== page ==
“I’m worried about Kyle and the Blackwells—especially the Blackwells. They are a fifteen, maybe twenty minute drive from here normally, there’s no reason it should have taken them this long to get here, especially in bad traffic.”
“Mike was going into work—maybe he told Brooke to wait ‘till he finished up, then they would head over here?”
“Maybe. Doesn’t make sense, though. Given what their area is like under the rule of law, I’d send her and the kids over here at the first sign of trouble. The country is under attack, communications and the power grid are down now, cops are overwhelmed—it’s not going to take scum long to figure out they’ve got a chance to run wild.”
“I hear ya, man. What do you think we should do?”
“I’m not sure—think we should go check in on them.”
“Worst case, the roads are shut down and he has to ditch his vehicle and go on foot. I told him we would send out a search party if he wasn’t back by tomorrow morning—that’s still the plan, I think.”
Tex leaned back in his chair.
“I wouldn’t mind another run back to my place—if this is the end of the world and we are making our stand here, there’s some more stuff I’d like to pick up. Heck, I forgot my cowboy hat. I can’t survive the apocalypse without my damn hat!”
Both men laughed at that.
“I hear you, Tex. I know for a fact that Kyle has a bunch more gear we could use—Amy barely scratched the surface. Lower priority than getting our people together safely, but on the list for sure.”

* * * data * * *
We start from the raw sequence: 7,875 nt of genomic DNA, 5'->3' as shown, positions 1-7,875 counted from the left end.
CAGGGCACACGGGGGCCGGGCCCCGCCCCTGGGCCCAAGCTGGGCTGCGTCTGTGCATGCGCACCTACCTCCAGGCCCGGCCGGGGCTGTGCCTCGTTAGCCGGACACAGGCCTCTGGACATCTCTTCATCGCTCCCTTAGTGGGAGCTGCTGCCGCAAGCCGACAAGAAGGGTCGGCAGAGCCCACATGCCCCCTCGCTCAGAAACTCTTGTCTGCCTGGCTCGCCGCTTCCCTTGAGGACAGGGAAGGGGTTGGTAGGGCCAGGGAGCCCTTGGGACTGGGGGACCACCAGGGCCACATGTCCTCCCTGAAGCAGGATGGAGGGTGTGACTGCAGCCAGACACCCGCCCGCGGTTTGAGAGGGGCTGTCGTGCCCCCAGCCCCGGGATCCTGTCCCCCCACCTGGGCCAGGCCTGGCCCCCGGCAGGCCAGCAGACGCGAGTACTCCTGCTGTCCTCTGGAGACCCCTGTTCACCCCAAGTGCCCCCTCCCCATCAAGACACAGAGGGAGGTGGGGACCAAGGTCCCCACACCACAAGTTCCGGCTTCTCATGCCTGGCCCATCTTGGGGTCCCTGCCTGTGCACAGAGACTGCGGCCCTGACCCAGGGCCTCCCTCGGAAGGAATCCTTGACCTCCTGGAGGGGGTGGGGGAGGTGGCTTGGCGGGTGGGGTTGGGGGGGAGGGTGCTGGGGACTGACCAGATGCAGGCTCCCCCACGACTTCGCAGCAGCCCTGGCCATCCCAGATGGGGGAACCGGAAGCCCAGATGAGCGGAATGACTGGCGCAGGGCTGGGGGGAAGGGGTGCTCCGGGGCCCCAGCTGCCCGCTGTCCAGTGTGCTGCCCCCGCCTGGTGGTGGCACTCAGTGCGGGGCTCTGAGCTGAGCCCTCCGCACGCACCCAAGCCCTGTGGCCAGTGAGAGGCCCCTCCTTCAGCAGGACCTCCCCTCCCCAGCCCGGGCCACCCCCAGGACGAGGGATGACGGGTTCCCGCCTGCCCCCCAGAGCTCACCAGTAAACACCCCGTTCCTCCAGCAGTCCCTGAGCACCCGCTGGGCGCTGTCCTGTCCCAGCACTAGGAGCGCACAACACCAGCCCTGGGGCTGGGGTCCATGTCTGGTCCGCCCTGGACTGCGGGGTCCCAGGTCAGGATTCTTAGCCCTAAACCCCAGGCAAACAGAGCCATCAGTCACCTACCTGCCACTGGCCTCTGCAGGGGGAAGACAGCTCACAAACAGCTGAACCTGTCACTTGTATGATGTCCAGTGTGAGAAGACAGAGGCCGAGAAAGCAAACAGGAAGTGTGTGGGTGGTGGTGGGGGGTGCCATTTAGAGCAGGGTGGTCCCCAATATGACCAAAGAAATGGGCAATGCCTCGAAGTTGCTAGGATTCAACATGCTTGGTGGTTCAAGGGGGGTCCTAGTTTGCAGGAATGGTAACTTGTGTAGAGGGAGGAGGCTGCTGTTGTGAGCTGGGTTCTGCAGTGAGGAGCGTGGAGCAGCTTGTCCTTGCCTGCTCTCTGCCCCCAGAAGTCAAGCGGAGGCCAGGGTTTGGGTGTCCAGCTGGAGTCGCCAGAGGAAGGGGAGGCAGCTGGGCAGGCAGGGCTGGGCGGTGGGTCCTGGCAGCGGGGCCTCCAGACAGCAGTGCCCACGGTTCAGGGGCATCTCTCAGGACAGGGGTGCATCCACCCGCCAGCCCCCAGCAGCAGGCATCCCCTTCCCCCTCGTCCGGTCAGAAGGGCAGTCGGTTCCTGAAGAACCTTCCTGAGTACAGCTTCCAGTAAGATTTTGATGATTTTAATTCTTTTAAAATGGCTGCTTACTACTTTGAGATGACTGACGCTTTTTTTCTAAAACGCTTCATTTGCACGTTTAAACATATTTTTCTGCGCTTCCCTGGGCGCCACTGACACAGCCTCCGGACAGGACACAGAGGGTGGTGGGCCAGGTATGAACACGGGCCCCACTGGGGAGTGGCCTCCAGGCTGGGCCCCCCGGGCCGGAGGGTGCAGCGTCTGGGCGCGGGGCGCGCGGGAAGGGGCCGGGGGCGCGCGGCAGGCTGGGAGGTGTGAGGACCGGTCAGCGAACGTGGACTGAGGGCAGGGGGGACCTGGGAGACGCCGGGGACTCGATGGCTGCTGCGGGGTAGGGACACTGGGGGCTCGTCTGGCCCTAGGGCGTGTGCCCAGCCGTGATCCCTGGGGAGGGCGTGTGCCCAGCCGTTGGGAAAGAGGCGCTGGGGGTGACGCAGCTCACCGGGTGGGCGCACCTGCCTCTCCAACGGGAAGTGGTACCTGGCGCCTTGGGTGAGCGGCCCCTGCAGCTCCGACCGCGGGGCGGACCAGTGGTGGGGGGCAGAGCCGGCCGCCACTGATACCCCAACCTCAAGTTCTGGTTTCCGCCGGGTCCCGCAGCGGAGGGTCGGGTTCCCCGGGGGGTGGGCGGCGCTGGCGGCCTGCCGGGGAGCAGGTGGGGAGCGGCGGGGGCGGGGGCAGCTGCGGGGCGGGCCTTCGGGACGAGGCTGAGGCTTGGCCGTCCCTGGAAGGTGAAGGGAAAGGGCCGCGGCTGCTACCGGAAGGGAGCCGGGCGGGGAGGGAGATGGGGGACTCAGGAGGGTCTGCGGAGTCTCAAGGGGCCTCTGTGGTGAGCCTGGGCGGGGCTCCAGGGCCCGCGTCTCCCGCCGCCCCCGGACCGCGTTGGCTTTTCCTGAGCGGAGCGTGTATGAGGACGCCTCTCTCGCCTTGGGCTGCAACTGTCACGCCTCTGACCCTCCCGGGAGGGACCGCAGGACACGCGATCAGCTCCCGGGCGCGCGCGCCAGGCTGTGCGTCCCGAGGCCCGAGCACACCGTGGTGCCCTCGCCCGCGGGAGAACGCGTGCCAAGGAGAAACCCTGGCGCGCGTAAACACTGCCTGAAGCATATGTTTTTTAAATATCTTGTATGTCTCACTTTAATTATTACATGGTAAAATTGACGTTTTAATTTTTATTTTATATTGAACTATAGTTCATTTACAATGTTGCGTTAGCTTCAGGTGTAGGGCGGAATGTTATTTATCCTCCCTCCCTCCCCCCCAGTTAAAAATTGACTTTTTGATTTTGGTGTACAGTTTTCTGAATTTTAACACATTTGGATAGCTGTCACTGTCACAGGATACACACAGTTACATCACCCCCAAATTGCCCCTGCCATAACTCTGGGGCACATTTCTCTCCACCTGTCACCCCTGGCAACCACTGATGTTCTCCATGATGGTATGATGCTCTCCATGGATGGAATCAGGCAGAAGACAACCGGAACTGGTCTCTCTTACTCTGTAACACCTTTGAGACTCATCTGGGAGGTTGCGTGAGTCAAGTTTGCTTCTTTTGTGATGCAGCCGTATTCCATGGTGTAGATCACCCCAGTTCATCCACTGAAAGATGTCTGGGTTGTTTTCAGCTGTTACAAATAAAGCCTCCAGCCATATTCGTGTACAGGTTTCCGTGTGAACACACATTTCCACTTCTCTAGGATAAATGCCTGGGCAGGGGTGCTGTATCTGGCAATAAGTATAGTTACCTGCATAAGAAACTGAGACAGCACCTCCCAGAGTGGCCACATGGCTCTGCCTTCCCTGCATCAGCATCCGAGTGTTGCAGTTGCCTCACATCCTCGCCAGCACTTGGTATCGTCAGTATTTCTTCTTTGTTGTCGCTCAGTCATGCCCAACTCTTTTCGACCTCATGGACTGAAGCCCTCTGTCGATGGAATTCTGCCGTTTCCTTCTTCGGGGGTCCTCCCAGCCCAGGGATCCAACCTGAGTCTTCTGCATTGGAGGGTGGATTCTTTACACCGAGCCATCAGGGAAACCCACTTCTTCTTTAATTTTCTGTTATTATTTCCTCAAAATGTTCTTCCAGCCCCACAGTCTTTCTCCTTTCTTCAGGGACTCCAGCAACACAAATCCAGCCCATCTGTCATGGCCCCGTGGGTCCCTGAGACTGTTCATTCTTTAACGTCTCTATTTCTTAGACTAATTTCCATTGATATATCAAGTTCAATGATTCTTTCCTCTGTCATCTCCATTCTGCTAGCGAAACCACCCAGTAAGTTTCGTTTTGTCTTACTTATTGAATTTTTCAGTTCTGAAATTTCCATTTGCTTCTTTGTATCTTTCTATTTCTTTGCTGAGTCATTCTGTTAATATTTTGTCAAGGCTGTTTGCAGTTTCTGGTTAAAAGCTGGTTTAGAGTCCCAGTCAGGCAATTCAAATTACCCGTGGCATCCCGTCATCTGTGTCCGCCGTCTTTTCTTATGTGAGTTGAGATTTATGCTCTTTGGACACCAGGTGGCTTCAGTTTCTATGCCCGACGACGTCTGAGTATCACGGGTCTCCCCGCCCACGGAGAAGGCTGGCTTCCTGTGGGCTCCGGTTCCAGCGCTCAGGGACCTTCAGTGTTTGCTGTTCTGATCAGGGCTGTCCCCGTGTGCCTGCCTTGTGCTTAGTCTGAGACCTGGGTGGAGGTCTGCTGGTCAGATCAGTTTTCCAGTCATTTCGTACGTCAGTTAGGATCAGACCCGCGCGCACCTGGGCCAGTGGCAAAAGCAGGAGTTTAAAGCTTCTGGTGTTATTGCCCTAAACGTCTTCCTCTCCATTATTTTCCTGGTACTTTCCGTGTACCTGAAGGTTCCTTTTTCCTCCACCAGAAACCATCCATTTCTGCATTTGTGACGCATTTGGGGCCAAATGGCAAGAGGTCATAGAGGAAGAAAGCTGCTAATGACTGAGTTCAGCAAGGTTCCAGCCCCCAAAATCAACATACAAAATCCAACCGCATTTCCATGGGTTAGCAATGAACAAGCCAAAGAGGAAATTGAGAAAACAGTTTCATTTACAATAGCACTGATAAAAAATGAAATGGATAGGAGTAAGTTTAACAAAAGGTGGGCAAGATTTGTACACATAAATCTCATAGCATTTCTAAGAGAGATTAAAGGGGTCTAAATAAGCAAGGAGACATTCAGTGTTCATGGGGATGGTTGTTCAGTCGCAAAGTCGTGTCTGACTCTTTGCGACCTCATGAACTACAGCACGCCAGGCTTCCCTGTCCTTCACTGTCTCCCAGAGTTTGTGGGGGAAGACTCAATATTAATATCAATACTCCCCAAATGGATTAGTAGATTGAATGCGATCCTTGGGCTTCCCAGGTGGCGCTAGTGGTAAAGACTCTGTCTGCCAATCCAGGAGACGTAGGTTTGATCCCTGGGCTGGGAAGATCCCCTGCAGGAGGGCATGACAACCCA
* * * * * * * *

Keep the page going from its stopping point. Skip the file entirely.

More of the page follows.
“So, we’ve got a whole lot of errands to run, don’t we?”
“Looks like it—probably some errands we’re forgetting, too. The question is, what’s the timing? Do we roll out now, give the Blackwells a bit more time and wait ‘till later tonight or do we wait until tomorrow morning? And then who goes along for the ride? Both you and me go and we leave the women armed to the teeth? Just one of us? How should we split things up into separate trips—or do we try to do it all at once?”
“You’re forgetting the most important part, Rourke,” Tex chipped in with a half-smile.
“How armed and dangerous are we going to be?”
All righty tribe, what would you do in this situation? How would you respond? The characters actions in the next chapter will be based on your comments!